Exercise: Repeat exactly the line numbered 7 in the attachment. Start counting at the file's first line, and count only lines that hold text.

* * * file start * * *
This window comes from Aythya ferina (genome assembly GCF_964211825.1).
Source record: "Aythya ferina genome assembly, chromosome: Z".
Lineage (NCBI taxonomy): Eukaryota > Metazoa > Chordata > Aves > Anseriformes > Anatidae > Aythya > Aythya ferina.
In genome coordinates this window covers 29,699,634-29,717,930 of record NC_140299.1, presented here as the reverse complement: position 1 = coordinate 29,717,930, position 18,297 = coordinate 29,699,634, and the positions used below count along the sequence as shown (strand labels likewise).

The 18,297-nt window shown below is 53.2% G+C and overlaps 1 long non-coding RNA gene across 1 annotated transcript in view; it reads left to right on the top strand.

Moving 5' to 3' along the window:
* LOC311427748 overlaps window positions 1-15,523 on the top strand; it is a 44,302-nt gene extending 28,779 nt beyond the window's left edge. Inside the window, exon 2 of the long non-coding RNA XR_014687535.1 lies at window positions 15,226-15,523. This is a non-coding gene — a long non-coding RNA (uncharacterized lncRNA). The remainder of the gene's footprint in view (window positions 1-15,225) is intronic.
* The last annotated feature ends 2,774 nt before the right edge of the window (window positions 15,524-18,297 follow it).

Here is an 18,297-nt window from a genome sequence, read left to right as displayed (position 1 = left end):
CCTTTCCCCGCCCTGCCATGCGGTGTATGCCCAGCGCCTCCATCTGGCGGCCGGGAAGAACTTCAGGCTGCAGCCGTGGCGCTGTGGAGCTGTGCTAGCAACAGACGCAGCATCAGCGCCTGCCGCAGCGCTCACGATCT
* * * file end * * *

* LOC311427748 overlaps window positions 1-15,523 on the top strand; it is a 44,302-nt gene extending 28,779 nt beyond the window's left edge. Inside the window, exon 2 of the long non-coding RNA XR_014687535.1 lies at window positions 15,226-15,523. This is a non-coding gene — a long non-coding RNA (uncharacterized lncRNA). The remainder of the gene's footprint in view (window positions 1-15,225) is intronic.